This week in the journal Nature, a worldwide team of 75 scientists revealed the genetic blueprint of the one-celled alga Emiliania huxleyi, which may be the most important species you've never heard of. The genomes of the domestic dog and cat are interesting, but the E. huxleyi genome is a much bigger story. Some day this organism may become another of our partner species, as vital to us as yeast.
Oceanographers of all kinds know Emiliania huxleyi by the nickname "Ehux," and that's what I'll call it too. Among the marine algae, Ehux is classified as a coccolithophore, so named because it builds loose shells around itself made of coccoliths. Coccoliths, in turn, are the intricate disks seen in the photo above at high magnification. The fate of Earth's changing climate may ride on coccoliths.
In the world's atmospheric carbon cycle, the ocean is ultimately in charge. And in the ocean's carbon cycle, Ehux is a keystone species. To make coccoliths, Ehux takes carbon dioxide dissolved in seawater and combines it with calcium ions in the water to make calcium carbonate (the mineral calcite), somehow rendering its spiky crystals into shapes elegant enough to inspire new forms of pasta. CO2 from the air replaces what's removed from the seawater.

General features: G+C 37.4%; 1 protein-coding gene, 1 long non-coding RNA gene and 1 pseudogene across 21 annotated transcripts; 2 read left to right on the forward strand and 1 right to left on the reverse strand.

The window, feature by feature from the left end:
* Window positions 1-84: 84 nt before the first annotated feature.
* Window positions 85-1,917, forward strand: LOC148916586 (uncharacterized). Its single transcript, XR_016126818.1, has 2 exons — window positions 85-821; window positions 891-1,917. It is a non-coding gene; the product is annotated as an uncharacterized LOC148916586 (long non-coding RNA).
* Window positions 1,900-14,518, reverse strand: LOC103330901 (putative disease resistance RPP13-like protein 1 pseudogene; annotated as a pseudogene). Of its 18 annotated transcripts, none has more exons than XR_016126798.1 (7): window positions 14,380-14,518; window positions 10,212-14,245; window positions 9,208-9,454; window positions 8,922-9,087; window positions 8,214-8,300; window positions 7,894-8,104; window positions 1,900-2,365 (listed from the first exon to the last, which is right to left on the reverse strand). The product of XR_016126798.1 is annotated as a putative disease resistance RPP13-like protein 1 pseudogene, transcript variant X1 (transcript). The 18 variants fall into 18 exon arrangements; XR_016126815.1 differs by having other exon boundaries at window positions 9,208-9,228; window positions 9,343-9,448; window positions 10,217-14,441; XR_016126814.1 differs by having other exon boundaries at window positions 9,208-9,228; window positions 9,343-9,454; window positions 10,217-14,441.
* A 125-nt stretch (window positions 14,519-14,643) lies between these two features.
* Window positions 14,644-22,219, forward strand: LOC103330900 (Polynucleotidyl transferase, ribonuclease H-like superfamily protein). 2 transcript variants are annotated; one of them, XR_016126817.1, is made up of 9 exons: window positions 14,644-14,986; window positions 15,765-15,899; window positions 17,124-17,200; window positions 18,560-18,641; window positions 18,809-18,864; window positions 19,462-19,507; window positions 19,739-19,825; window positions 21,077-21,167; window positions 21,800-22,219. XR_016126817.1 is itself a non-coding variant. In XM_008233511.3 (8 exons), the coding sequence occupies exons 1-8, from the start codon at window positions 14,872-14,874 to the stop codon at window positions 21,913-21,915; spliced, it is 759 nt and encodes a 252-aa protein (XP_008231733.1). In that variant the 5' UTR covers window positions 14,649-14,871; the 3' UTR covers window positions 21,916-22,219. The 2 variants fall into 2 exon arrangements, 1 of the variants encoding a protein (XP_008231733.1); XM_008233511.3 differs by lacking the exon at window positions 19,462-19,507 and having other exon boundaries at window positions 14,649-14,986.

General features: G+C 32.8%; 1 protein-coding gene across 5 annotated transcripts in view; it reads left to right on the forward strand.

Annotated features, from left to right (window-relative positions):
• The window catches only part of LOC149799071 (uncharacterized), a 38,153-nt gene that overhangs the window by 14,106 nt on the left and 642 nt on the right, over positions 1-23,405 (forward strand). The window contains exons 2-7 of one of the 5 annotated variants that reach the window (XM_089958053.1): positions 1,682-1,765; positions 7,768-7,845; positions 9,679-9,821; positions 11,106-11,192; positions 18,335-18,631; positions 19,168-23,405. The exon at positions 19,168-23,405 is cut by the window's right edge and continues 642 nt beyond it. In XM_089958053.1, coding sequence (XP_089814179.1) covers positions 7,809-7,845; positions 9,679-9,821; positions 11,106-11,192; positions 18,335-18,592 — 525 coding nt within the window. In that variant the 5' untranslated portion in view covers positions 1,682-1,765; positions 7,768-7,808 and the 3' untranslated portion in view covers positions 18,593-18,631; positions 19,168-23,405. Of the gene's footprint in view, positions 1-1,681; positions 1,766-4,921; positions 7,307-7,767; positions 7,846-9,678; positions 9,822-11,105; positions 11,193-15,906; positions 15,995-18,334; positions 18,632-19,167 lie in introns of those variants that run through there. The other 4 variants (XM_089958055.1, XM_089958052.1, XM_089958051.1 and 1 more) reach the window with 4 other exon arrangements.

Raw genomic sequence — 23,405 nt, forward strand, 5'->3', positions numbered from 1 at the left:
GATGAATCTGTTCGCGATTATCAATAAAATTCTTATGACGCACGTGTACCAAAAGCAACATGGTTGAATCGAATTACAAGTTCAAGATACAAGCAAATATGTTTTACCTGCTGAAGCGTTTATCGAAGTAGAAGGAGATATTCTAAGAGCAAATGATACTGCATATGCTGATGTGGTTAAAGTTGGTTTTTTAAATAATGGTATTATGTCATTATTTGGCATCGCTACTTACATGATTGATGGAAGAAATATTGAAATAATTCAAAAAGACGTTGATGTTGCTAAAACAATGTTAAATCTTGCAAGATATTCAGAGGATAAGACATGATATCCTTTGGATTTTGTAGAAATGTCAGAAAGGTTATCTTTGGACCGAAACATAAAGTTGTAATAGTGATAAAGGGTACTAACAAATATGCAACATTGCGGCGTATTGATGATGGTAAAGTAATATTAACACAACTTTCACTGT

Coccolithophores are the single largest producer of biogenic calcium carbonate on Earth, and Ehux is their leading species. Ehux grows in every part of the ocean except around the frozen poles. It's prone to enormous bloomsbursts of reproduction that may cover areas as large as California. Ehux blooms, with their uncountable numbers of coccoliths, reflect so much light that they turn the water a milky blue that is easily monitored by satellites.
Shed coccoliths drift down to the seafloor, and in favorable times in the geologic past they have formed beds of chalk. (The climax era of the dinosaurs, the Cretaceous Period, got its name from the thick chalk beds of Europe.) Chalk, and the coccoliths that compose it, represent carbon removed from the atmosphere.